Passengers arriving on business aircraft at UK airports may face delays in clearing immigration, following a move by the UK Border Agency to withdraw the so-called pre-clearance process. This allowed FBOs to simply give officials passenger lists for flights with nationality details and leave it to them to decide whether or not they wished to personally inspect passports.
Now, according to several London-area FBOs, handlers are obliged to take passports to Border Agency officers in the main terminal buildings of airports, while their customers wait to be allowed entry into the UK. Sean Raftery, managing director of Universal Aviation UK, confirmed that pre-clearance has been suspended. However, he maintained that at London Stansted Airport, where Universal has its own FBO, immigration officers still are permanently present in the business aviation terminal from 7:30 a.m. to 9:30 p.m. Outside these hours, passenger passports have to be taken to the main terminal which is on the other side of the airport and several miles away.
The UK Border Agency refused to give details of its new procedures. Speaking at the British Business and General Aviation Association (BBGA) conference at St. Albans on March 3, Border Agency attorney Levent Altan told delegates that the government wants to work more closely with the business aviation communities and reward FBOs that they consider to have proven security procedures. “We recognize that most [general aviation] users are not involved in criminality,” he said. “However, the freedoms that make [security] controls difficult are the freedoms that make flying attractive, and we need to get the balance right. We must strengthen controls while still making it easy to comply.”
Altan insisted that the Border Agency wants to work toward allowing greater flexibility in its dealings with general aviation, while also being mindful of the impact of the recession on businesses. However, privately FBO managers at the conference told AIN that they becoming extremely frustrated at what they regard as an uncooperative and intransigent attitude on the part of the Border Agency regarding immigration processes and other security issues.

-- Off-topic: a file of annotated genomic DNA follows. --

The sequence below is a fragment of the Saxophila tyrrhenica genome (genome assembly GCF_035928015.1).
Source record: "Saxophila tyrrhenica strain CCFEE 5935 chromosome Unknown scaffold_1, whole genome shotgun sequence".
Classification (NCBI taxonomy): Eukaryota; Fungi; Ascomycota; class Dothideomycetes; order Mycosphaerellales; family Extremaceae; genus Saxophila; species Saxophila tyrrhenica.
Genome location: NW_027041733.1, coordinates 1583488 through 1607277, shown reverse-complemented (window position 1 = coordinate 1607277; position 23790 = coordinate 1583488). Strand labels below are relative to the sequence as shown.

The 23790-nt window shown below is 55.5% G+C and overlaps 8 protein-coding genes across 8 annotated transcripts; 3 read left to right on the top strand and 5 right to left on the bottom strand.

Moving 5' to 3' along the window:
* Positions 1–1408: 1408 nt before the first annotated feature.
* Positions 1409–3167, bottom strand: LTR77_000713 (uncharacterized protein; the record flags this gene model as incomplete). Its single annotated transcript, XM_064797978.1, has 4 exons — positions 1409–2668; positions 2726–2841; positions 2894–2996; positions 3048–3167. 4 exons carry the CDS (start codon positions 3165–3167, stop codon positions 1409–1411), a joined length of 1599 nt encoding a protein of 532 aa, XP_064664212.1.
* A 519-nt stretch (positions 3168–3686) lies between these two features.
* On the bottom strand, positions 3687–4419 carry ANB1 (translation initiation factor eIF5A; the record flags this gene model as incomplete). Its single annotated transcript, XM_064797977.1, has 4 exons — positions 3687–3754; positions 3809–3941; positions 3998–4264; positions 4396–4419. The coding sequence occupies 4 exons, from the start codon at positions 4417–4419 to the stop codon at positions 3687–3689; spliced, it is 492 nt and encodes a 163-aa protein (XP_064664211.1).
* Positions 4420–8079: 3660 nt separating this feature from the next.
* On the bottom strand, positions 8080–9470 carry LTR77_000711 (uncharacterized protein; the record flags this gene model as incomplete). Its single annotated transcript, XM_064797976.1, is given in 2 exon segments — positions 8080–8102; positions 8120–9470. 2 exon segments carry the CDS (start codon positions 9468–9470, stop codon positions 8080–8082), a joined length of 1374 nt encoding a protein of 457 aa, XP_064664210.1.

Giving the keynote address at the BBGA conference, Lord Carlile–a member of the UK’s House of Lords and an independent advisor to the government on security–warned the business aviation community that it will face “ruthless restrictions,” unless it can prove that it is doing everything possible to ensure security. Carlile, who in 2001 referred to general aviation as the “soft under-belly” of homeland security, reminded operators that their directors face the prospect of serious criminal prosecution, if they are found to be negligent on security. He advised that all passengers and crew, who are traveling on aircraft with mtows of up to 15 metric tons (33,068 pounds), should be subject to security screening.
“I hope that all BBGA members have a security manual including all European legislation [including the latest EC2320 rules],” the senior attorney cautioned. “Failure to comply can result in criminal prosecution even for manslaughter in the event of terrorist attack. You need to ensure that you can positively identify everyone who gets on your aircraft. You need to check and record who the passengers are.” He predicted that “Jihadist terrorism will be with us for at least another generation” and said that the possibility of a business jet being hijacked to be used as a weapon could not be ruled out.
At the same time, Lord Carlile criticized security officials from Britain’s Department for Transport (DfT) for failing to participate in the conference. “The presence of the UK Border Agency at smaller airports remains limited due to lack of resources and imagination and is at a primitive phase,” he commented.
“Airline rules don’t need to be forced on business aviation, but only if business aviation follows the rules and procedures that keep us as safe from terrorism as is possible,” he concluded. “Any exceptions will mean an end to the holiday on this. Much of the persuasion has to come from you. Transec [the security division of the DfT] is there to represent the public interest, and we expect them to be risk averse. You as an industry must convince national and European authorities that your procedures can take the burden from them.”